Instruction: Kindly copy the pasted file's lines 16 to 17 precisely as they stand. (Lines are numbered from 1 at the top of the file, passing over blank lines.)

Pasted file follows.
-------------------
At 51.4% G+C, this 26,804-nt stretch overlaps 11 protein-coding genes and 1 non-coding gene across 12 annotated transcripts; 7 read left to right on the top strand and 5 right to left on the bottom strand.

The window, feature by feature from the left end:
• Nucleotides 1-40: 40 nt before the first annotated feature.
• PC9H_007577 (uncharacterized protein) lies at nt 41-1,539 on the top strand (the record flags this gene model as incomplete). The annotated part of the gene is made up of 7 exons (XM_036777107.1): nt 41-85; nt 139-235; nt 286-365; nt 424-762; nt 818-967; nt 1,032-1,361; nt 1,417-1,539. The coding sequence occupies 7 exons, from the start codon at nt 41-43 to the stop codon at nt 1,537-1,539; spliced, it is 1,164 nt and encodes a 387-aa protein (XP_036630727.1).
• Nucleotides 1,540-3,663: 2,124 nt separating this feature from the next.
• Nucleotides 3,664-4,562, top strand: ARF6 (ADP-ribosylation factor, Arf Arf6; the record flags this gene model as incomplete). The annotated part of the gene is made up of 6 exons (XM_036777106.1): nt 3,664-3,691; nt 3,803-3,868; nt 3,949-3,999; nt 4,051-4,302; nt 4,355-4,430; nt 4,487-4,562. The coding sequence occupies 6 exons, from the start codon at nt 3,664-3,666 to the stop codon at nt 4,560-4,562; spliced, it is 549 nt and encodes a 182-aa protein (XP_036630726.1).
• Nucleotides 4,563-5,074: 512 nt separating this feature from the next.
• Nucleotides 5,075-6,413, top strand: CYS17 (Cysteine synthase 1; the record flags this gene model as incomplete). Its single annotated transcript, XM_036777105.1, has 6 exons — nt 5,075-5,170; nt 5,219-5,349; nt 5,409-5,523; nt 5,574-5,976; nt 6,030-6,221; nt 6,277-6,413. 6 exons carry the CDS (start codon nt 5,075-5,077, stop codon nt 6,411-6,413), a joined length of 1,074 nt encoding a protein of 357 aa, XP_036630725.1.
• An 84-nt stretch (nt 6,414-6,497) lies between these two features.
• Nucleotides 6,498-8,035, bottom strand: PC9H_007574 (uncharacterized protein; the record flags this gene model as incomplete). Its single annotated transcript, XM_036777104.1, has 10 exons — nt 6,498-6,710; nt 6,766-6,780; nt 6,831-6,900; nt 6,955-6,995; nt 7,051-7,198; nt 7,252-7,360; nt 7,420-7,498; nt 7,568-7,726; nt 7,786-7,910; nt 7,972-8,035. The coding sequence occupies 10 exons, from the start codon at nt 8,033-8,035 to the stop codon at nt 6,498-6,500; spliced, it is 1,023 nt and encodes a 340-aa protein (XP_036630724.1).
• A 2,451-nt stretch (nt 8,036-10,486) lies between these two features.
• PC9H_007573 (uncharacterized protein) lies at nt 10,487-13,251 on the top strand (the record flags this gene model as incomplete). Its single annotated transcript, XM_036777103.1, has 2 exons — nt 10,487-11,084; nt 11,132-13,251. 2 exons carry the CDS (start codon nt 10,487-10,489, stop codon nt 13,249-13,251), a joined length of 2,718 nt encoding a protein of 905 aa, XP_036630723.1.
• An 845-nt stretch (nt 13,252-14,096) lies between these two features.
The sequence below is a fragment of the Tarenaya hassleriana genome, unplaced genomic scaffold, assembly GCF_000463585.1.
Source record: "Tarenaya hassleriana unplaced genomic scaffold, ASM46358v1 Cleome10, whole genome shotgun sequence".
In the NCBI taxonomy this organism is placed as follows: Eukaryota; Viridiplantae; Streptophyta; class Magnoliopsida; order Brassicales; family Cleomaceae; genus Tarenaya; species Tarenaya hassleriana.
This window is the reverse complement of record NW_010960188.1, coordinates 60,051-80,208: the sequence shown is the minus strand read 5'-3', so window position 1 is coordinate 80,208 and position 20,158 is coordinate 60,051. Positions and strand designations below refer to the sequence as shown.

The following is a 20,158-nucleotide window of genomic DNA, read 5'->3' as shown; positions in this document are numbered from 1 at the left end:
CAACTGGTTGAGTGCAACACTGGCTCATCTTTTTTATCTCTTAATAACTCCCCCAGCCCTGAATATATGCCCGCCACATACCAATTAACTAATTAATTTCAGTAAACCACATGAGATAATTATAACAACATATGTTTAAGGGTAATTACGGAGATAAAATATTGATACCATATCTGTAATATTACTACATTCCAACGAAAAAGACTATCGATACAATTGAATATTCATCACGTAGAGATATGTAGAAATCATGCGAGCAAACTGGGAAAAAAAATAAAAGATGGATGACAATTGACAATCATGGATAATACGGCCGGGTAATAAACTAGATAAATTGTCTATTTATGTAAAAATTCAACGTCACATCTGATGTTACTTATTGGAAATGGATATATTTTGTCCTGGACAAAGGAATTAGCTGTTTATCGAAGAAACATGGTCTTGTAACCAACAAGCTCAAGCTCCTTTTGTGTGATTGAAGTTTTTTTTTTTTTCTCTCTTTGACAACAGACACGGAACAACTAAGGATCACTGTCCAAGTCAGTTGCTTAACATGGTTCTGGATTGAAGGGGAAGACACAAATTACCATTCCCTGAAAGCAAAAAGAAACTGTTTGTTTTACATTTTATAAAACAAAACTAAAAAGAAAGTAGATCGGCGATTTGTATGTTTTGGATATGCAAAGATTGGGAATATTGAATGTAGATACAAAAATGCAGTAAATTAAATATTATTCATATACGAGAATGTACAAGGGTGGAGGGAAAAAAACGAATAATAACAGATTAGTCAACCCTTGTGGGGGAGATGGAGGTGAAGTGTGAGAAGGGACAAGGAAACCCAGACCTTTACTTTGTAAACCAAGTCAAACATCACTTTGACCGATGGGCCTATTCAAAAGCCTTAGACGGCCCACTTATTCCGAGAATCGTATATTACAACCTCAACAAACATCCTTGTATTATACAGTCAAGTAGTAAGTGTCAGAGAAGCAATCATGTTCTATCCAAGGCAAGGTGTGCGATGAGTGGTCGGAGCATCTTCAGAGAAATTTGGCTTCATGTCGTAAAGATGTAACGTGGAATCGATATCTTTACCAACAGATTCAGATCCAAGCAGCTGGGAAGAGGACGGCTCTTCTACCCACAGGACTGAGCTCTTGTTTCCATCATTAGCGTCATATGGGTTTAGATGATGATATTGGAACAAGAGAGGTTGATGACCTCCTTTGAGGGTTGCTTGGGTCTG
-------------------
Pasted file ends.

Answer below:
In the NCBI taxonomy this organism is placed as follows: Eukaryota; Viridiplantae; Streptophyta; class Magnoliopsida; order Brassicales; family Cleomaceae; genus Tarenaya; species Tarenaya hassleriana.
This window is the reverse complement of record NW_010960188.1, coordinates 60,051-80,208: the sequence shown is the minus strand read 5'-3', so window position 1 is coordinate 80,208 and position 20,158 is coordinate 60,051. Positions and strand designations below refer to the sequence as shown.